Spokane’s Resident Poet

From the Writer’s Almanac:

It’s the birthday of the poet Vachel Lindsay (books by this author), born in Springfield, Illinois (1879). His parents wanted him to become a doctor, but he dropped out of medical school after three years and tried to make a living drawing pictures and writing poetry. After struggling for several years and working for a time in the toy department of Marshall Field’s, he decided to walk across the United States, trading his poems and pictures for food and shelter along the way. It wasn’t nearly as exciting as he thought it would be. He said, “No one cared for my pictures, no one cared for my verse, and I turned beggar in sheer desperation … [but] I was entirely prepared to die for my work, if necessary, by the side of the road, and was almost at the point of it at times.” In 1913, Poetry magazine published Lindsay’s poem “General William Booth Enters into Heaven,” and it was a big hit. He went on to write many collections of poetry for adults and children, including The Tree of the Laughing Bells (1905) and Every Soul Is a Circus (1929).

Vachel Lindsay lived in Spokane from 1924 to 1929.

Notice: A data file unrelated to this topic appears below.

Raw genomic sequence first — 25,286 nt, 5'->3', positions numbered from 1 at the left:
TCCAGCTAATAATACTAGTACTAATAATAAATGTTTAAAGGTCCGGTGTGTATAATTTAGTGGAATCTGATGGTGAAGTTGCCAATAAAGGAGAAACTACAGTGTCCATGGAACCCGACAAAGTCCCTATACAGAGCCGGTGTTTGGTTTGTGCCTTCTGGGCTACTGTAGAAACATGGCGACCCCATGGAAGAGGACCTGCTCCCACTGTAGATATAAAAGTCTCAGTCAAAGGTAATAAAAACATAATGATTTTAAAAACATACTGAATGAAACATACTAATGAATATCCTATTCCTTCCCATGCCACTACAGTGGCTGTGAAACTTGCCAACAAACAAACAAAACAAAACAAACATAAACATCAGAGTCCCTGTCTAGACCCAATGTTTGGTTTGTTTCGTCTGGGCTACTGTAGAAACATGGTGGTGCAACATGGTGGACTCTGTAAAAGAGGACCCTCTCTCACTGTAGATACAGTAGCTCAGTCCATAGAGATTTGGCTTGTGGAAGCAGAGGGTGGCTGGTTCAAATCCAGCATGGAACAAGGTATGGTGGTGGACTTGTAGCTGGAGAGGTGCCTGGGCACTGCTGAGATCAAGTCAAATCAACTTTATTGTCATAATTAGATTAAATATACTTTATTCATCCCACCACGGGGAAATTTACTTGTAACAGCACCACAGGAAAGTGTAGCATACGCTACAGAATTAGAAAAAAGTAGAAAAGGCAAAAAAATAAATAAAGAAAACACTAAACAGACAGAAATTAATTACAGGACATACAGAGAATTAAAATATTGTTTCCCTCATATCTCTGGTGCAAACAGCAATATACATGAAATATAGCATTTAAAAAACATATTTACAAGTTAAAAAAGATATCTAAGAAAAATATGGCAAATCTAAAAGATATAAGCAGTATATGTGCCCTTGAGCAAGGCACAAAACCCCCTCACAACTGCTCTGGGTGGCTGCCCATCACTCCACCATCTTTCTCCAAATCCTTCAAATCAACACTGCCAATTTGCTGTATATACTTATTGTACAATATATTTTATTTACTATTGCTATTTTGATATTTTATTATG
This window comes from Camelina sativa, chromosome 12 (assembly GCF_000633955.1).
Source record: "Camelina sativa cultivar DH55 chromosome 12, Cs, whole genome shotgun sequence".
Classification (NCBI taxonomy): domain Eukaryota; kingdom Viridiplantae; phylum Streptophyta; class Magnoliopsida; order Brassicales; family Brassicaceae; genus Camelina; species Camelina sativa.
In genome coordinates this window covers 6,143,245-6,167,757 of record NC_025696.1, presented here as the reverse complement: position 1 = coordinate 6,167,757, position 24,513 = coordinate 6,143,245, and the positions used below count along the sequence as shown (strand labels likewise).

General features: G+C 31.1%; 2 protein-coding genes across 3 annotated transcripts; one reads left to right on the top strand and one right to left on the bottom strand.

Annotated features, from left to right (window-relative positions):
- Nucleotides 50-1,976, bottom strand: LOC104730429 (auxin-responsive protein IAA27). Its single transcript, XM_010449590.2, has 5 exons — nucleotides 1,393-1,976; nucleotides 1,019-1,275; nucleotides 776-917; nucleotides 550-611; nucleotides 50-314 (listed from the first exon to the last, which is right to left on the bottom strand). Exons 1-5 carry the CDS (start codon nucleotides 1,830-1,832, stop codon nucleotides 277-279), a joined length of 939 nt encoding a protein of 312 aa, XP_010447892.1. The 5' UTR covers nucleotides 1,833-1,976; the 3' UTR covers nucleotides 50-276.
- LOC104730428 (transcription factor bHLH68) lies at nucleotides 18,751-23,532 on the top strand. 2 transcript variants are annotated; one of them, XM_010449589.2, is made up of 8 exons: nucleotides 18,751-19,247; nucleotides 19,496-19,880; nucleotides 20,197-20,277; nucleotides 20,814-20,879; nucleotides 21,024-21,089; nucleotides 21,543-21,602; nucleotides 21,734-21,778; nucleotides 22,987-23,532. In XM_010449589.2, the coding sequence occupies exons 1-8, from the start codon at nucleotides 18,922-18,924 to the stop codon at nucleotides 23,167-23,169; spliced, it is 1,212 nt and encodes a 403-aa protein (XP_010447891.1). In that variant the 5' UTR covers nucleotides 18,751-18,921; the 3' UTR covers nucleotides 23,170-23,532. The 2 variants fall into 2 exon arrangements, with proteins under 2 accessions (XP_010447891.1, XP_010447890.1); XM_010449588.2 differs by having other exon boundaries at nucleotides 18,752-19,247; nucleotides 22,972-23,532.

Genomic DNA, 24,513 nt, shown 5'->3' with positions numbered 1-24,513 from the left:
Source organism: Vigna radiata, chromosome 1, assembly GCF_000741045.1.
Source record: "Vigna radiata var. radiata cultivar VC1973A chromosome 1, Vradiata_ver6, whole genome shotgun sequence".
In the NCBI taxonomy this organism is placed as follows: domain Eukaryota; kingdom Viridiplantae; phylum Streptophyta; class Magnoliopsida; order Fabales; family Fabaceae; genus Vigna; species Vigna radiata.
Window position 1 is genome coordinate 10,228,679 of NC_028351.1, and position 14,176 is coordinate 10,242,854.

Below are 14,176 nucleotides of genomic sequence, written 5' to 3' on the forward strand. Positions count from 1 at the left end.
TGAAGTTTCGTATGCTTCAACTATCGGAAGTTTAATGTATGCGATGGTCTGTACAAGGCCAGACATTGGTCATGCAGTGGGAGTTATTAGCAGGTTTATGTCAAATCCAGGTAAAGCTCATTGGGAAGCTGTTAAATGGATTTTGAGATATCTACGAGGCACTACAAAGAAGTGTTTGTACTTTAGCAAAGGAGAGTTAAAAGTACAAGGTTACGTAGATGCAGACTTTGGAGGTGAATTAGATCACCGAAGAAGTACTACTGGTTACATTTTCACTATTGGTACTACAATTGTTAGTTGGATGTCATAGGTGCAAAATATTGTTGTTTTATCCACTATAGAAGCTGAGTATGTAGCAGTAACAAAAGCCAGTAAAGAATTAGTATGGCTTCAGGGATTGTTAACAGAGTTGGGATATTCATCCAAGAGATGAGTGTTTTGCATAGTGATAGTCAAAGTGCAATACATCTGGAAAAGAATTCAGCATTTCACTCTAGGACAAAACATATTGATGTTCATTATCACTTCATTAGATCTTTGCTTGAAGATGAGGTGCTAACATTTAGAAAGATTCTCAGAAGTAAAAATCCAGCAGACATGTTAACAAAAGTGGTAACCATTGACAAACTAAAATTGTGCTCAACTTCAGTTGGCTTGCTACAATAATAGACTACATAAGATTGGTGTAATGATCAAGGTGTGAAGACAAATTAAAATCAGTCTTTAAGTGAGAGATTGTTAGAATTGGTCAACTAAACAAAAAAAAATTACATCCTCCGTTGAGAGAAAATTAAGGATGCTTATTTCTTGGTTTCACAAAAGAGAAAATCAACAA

1. Here are some readings of a San Bruno poet:

  2. That man lived by his wits, AND his words.

  3. Jonathan Potter says

    At Mass

    by Vachel Lindsay

    No doubt to-morrow I will hide
    My face from you, my King.
    Let me rejoice this Sunday noon,
    And kneel while gray priests sing.

    It is not wisdom to forget.
    But since it is my fate
    Fill thou my soul with hidden wine
    To make this white hour great.

    My God, my God, this marvelous hour
    I am your son I know.
    Once in a thousand days your voice
    Has laid temptation low.

  4. In the end, of course, he drank lye and exclaimed, “They tried to get me — I got them first!”


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